In my 32 years, I’ve known many women – myself included – that have struggled with juggling notions of femininity and the gender specific ‘roles’ they are meant to play within the spheres of their own lives.
Women trying to live up to the unfair definitions and expectations of a nurturer, a housewife, a working mother, a businesswoman, a spinster, a lesbian, and the list go on. These days, the question of gender roles can make for quite heated discussions. Men and women and the respective ‘roles’ they’re meant to play are not as black and white as they once used to be
For women, our femininity – and by extension our womanhood – has come to mean so much more than a role or an aesthetic. Even now, as I write these words, all over the world women are crafting new meanings of femininity and reshaping the roles that we can play in the modern world. Today being a woman means you can be whomever you want or need to be, or to use the words of psychologist Walter Mischel, “ …perhaps nature is bigger than our concepts and it is possible for a lady to be a hostile, fiercely independent, passive, dependent, feminine, aggressive, warm, castrating person all-in-one. Of course which of these she is at any particular moment would not be random or capricious – it would depend on who she is with, when, how, and much much more.
There is no one way to be a woman. I simply believe that we should celebrate all the many things that make women up; all the unique characteristics, experiences and intricacies that makes someone so distinctly themselves. So instead of telling you what qualities I think make for an amazing woman, I’ll share with you the amazing story of one that I have the privilege of knowing.
Fugee School is a non-profit education centre for refugee children living in Malaysia and Nawa is one of our star students. As a Somali refugee her life has been one filled with uncertainty and instability. Her younger years were spent in Ethiopia but as the social climate grew increasingly dangerous, her family decided to flee to Saudi Arabia, eventually becoming aliens confined to limbo in Malaysia.
For those who don’t know, refugees are not recognised in Malaysia. For families like Nawa’s, this means parents can’t get legal employment and their children do not go to school. In order to make ends meet, Nawa – despite her academic progress – left Fugee School to take a job packing CDs instead. Her family was happy with the new arrangement, as their culture didn’t champion education for girls. The school, however, was not. After many attempts Fugee School convinced Nawa to give education another chance. This was one of her most important life decisions, she gave it everything she had and she flourished.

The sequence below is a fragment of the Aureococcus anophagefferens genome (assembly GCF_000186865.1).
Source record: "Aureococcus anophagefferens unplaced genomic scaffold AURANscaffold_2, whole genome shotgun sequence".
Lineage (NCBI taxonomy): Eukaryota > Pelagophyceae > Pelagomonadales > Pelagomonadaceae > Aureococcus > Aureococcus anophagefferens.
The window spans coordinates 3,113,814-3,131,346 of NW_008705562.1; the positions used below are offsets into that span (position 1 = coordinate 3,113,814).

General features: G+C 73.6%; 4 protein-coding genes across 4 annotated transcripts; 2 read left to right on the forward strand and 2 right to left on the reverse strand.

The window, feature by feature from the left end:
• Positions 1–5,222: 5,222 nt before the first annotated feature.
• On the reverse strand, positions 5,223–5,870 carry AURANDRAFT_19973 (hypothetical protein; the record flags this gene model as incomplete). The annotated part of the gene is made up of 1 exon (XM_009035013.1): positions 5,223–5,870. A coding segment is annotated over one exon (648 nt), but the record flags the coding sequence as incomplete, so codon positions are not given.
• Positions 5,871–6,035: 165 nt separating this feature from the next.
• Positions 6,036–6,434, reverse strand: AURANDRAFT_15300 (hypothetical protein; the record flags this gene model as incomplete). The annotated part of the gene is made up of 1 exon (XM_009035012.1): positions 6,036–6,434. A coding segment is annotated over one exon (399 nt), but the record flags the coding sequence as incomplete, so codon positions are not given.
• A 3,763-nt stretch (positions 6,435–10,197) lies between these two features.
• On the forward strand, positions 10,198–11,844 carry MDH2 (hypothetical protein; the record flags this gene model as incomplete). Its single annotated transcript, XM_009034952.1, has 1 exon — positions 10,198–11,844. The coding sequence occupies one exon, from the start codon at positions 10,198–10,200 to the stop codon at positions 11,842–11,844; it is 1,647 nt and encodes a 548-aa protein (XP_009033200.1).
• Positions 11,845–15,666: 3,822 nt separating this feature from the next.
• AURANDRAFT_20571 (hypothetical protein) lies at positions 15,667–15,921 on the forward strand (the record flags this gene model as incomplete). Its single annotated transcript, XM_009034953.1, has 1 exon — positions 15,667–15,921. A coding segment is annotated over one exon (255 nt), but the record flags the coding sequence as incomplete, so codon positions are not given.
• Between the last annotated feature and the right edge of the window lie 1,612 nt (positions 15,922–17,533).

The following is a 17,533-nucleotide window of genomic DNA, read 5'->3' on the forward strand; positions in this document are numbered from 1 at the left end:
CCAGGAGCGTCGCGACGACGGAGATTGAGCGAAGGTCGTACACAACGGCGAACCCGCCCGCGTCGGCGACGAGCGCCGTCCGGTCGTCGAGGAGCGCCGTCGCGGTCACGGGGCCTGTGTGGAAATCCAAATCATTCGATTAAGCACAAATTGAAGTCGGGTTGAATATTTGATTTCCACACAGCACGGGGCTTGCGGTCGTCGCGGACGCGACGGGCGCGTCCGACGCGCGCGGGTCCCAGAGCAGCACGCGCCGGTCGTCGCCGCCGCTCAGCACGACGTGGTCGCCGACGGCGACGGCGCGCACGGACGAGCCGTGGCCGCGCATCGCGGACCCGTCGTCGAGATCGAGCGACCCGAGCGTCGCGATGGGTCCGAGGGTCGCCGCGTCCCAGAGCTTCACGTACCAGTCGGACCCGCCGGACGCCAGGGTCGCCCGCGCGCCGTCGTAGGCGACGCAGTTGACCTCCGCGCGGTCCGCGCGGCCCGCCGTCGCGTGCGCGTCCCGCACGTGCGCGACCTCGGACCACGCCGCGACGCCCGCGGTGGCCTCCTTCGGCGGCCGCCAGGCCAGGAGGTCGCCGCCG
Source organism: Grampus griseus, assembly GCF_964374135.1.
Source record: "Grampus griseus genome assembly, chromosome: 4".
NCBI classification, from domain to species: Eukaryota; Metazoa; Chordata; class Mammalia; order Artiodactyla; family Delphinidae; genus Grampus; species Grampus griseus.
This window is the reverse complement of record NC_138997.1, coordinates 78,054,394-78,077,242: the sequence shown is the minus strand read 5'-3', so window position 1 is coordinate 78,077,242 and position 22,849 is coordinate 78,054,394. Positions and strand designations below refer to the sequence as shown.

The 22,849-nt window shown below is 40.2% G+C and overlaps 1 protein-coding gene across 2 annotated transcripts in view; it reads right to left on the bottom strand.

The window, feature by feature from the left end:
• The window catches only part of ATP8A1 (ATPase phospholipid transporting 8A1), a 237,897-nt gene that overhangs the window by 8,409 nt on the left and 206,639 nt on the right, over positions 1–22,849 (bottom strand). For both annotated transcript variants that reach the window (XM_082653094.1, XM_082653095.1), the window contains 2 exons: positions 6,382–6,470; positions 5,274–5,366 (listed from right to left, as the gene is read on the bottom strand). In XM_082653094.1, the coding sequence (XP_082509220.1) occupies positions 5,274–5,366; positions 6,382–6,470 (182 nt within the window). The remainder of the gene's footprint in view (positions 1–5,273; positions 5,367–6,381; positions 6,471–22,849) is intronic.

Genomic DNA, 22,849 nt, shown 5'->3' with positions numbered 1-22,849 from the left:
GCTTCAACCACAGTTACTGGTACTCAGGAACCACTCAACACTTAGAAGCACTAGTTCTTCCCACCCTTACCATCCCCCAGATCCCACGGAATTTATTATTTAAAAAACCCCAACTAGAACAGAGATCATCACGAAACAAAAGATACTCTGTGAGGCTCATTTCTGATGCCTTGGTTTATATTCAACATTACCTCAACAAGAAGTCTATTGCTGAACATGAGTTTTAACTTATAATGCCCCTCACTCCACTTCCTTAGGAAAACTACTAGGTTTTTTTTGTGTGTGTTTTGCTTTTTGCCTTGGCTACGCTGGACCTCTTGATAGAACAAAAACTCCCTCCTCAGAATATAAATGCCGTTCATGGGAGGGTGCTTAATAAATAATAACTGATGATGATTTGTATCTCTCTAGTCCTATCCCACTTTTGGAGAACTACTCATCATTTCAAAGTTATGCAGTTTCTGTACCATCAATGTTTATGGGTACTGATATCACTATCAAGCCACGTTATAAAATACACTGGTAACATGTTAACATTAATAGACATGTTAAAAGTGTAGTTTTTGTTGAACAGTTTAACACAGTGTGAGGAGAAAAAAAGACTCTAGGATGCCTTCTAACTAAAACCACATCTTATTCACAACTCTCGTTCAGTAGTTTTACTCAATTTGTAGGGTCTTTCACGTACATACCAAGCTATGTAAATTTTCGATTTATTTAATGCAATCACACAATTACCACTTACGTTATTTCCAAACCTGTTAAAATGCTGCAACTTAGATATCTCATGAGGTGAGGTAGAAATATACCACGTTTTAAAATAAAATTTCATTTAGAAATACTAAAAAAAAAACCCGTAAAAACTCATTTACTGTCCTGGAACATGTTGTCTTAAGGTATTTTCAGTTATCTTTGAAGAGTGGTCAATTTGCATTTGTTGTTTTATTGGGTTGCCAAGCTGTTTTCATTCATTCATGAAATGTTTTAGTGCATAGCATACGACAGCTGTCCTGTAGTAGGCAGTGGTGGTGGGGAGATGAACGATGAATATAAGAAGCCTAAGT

After receiving everything that Fugee School had to offer, Nawa became a student teacher – a period in which she continued to learn as well as share the knowledge she had gained with others. A few years later Nawa was accepted into a special refugee programme run by Nottingham University Malaysia. Can you believe that? A girl with no formal or certified education was now a tertiary level student in a premier university.
Of this, she said: “Life hasn’t been easy, I’ve had my ups and downs. However, I am thankful for it because it has made me who I am. I have fallen several times but each time I have come back more resilient.”
At Fugee School, we call her life journey ‘The Nawa Effect’, it’s about a girl who is adamant about “not letting life push me down, neither society or anyone can stop me from doing what I love and achieving my dreams”. Her fighting spirit is infectious, her bubbly and positive character rubs off on all the other students. “Just because we are girls doesn’t mean that we can’t be heroes. Be your own HERO!”
Beyond the labels and clichés we cling to, we can create our own individual positive, empowering definition of what being a woman means. It’s a definition that changes from woman to woman, and one that is being constantly rewritten.
I like that in my definition it is perfectly possible and okay “for a lady to be a hostile, fiercely independent, passive, dependent, feminine, aggressive, warm, castrating person all-in-one.” It’s empowering that every woman has the opportunity to discover and become the woman she wants to be. Nawa’s story shows us that it’s not only important, but necessary, to be your own kind of woman.